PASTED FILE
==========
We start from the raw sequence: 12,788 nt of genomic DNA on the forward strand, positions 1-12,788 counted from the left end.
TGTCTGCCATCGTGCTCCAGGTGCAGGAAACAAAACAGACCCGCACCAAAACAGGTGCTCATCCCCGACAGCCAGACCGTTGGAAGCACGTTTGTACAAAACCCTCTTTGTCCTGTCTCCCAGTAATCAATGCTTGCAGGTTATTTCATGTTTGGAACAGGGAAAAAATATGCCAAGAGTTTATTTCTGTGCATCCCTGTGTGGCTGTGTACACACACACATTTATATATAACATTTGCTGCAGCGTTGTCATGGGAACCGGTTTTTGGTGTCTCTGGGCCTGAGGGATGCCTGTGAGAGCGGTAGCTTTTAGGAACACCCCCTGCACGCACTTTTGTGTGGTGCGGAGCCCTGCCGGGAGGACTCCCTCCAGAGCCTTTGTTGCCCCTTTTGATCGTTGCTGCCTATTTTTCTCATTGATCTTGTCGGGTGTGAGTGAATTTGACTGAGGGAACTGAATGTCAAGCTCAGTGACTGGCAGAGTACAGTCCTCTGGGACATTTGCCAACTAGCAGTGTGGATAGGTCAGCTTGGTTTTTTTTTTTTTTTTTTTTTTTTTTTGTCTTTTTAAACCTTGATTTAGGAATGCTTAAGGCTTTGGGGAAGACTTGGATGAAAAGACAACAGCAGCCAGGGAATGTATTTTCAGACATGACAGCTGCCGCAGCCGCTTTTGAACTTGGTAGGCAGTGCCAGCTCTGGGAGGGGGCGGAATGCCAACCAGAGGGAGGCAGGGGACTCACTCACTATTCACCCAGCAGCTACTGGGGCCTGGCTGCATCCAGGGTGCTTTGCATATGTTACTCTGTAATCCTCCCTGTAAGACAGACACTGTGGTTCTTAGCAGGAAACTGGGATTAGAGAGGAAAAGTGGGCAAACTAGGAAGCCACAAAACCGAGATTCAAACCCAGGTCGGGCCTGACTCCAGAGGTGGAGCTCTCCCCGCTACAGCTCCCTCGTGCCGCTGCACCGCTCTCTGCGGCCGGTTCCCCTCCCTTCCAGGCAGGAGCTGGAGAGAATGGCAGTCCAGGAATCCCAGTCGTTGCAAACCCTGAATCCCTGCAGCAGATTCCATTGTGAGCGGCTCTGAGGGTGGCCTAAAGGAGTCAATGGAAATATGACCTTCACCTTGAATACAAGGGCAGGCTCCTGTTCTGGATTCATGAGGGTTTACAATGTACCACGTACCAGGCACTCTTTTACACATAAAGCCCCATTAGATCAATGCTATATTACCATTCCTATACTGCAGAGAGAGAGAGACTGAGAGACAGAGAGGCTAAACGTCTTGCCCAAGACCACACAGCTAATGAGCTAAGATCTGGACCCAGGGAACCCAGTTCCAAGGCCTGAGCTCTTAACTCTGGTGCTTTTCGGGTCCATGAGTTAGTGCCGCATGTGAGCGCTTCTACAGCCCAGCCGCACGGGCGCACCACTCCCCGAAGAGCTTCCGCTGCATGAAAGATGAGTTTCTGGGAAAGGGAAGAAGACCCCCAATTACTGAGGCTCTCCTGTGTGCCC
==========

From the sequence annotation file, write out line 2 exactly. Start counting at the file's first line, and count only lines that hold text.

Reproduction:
TGTCTGCCATCGTGCTCCAGGTGCAGGAAACAAAACAGACCCGCACCAAAACAGGTGCTCATCCCCGACAGCCAGACCGTTGGAAGCACGTTTGTACAAAACCCTCTTTGTCCTGTCTCCCAGTAATCAATGCTTGCAGGTTATTTCATGTTTGGAACAGGGAAAAAATATGCCAAGAGTTTATTTCTGTGCATCCCTGTGTGGCTGTGTACACACACACATTTATATATAACATTTGCTGCAGCGTTGTCATGGGAACCGGTTTTTGGTGTCTCTGGGCCTGAGGGATGCCTGTGAGAGCGGTAGCTTTTAGGAACACCCCCTGCACGCACTTTTGTGTGGTGCGGAGCCCTGCCGGGAGGACTCCCTCCAGAGCCTTTGTTGCCCCTTTTGATCGTTGCTGCCTATTTTTCTCATTGATCTTGTCGGGTGTGAGTGAATTTGACTGAGGGAACTGAATGTCAAGCTCAGTGACTGGCAGAGTACAGTCCTCTGGGACATTTGCCAACTAGCAGTGTGGATAGGTCAGCTTGGTTTTTTTTTTTTTTTTTTTTTTTTTTTGTCTTTTTAAACCTTGATTTAGGAATGCTTAAGGCTTTGGGGAAGACTTGGATGAAAAGACAACAGCAGCCAGGGAATGTATTTTCAGACATGACAGCTGCCGCAGCCGCTTTTGAACTTGGTAGGCAGTGCCAGCTCTGGGAGGGGGCGGAATGCCAACCAGAGGGAGGCAGGGGACTCACTCACTATTCACCCAGCAGCTACTGGGGCCTGGCTGCATCCAGGGTGCTTTGCATATGTTACTCTGTAATCCTCCCTGTAAGACAGACACTGTGGTTCTTAGCAGGAAACTGGGATTAGAGAGGAAAAGTGGGCAAACTAGGAAGCCACAAAACCGAGATTCAAACCCAGGTCGGGCCTGACTCCAGAGGTGGAGCTCTCCCCGCTACAGCTCCCTCGTGCCGCTGCACCGCTCTCTGCGGCCGGTTCCCCTCCCTTCCAGGCAGGAGCTGGAGAGAATGGCAGTCCAGGAATCCCAGTCGTTGCAAACCCTGAATCCCTGCAGCAGATTCCATTGTGAGCGGCTCTGAGGGTGGCCTAAAGGAGTCAATGGAAATATGACCTTCACCTTGAATACAAGGGCAGGCTCCTGTTCTGGATTCATGAGGGTTTACAATGTACCACGTACCAGGCACTCTTTTACACATAAAGCCCCATTAGATCAATGCTATATTACCATTCCTATACTGCAGAGAGAGAGAGACTGAGAGACAGAGAGGCTAAACGTCTTGCCCAAGACCACACAGCTAATGAGCTAAGATCTGGACCCAGGGAACCCAGTTCCAAGGCCTGAGCTCTTAACTCTGGTGCTTTTCGGGTCCATGAGTTAGTGCCGCATGTGAGCGCTTCTACAGCCCAGCCGCACGGGCGCACCACTCCCCGAAGAGCTTCCGCTGCATGAAAGATGAGTTTCTGGGAAAGGGAAGAAGACCCCCAATTACTGAGGCTCTCCTGTGTGCCC